Thanks For Caring

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A RECENT report by National Seniors Australia (NSA) showed that although most seniors receiving aged care at home thought workers treated them with respect, met their personal care and support needs and were generally well trained there were still many areas which needed to be improved.

Some of these negative issues included poor training for dementia care and a lack of continuity of care for dementia patients.

Half of those questioned stressed that there needed to be better coordination between home care and health services.

The report was commissioned by the Aged Care Workforce Strategy Taskforce in a bid to build a comprehensive and sustainable workforce strategy and improve the quality of life of the aged.

The findings stemmed from a National Seniors Australia survey of more than 4,500 Australians aged over 50, interviews with aged care clients and their care providers and consumer stories of their journey in aged care from home situations to nursing home admission.

The report’s author, NSA research director Professor John McCallum said although there was strong agreement of care workers treating clients with respect, there were also negative areas of concern that needed to be addressed.

In a statement released by NSA, Prof McCallum said: “People complained about services being delivered at times or in ways that were inconvenient to the client, a lack of continuity of care for dementia patients and poor training in dementia care.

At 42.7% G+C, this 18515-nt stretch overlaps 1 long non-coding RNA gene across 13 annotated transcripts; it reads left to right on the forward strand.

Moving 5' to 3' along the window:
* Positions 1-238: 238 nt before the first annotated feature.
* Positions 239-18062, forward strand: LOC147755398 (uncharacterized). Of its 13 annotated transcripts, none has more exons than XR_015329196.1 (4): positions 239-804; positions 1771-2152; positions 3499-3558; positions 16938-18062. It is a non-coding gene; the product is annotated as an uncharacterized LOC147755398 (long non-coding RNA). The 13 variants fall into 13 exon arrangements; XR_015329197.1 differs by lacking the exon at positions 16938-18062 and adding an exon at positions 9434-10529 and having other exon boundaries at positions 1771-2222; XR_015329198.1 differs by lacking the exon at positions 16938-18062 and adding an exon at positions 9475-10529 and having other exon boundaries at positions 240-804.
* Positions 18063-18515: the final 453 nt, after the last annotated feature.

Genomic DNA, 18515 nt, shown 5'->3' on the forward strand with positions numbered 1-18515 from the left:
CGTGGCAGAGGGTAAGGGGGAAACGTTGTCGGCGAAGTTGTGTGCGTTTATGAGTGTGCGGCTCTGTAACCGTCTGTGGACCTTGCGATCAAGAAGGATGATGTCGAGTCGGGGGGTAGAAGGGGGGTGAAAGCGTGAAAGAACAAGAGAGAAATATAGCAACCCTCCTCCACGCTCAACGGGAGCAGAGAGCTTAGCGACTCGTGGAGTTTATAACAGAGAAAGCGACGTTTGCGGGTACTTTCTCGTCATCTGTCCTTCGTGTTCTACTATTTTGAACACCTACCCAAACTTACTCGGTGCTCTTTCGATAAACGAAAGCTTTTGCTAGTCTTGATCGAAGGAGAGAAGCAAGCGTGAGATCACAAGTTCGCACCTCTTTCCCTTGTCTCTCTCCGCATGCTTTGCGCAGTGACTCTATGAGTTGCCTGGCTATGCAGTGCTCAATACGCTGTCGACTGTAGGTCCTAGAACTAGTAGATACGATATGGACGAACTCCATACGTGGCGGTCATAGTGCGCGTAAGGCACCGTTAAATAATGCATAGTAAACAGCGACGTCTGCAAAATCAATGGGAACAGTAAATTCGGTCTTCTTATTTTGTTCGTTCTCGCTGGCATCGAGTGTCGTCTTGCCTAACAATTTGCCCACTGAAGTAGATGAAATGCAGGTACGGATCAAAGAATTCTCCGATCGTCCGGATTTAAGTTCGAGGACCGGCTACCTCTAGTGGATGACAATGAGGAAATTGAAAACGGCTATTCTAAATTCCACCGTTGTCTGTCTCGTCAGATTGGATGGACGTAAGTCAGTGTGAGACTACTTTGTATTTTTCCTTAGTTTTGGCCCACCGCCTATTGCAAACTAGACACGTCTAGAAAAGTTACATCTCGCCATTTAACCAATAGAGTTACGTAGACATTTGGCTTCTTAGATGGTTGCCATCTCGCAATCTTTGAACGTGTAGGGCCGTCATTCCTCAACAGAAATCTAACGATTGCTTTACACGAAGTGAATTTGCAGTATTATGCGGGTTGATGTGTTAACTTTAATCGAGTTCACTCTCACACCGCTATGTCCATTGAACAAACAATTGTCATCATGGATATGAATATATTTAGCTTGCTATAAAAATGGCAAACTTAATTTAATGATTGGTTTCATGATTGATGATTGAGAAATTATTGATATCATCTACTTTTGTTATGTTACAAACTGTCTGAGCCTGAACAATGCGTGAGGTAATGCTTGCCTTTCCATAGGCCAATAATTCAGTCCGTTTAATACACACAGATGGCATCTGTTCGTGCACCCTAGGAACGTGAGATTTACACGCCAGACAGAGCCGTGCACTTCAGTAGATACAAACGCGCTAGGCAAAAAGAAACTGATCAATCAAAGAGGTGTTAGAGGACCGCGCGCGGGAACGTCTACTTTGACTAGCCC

“They also expressed frustration caused by WH&S constraints on cleaning, and poor cleaning services generally; waiting too long to be assessed and having to accept a lower level package until a higher one became available; poor communication from providers and poor administration of services generally.”

Prof McCallum said action was needed to address these deficiencies, especially because rapid growth was expected in demand for aged care services delivered at home.

He also said another major concern was that more than 40% of family members and others providing unpaid care said their health was affected.

He said these issues included the need for better access to respite care, opportunities for training, physical health impacts, stress, mental exhaustion and feeling overwhelmed, loss of income and difficulties dealing with family dynamics.

“People do this caring with love but it shouldn’t make them sick or in need of care themselves,” he said.

Some of the initiatives considered would be training for informal carers, mandated courses and qualifications for personal care workers and managers, increased access to short courses for ongoing skills development and more targeted on-the-job training.

Meanwhile both the Combined Pensioners and Superannuants Association (CPSA) and the NSA were lukewarm in their response to the May Budget’s funds allocation.

The Work Bonus for Age Pensioners went up from $250 a fortnight to $300, an annual increase from $6,500 to $7,800.

NSA Chief Advocate, Ian Henschke, said this would allow pensioners to earn more before their pension was reduced.

“We’ve been arguing pensioners should not be penalised for working but encouraged to do so. They should be allowed to earn more so they can improve their standard of living, rather than penalised with pension cuts,” he said.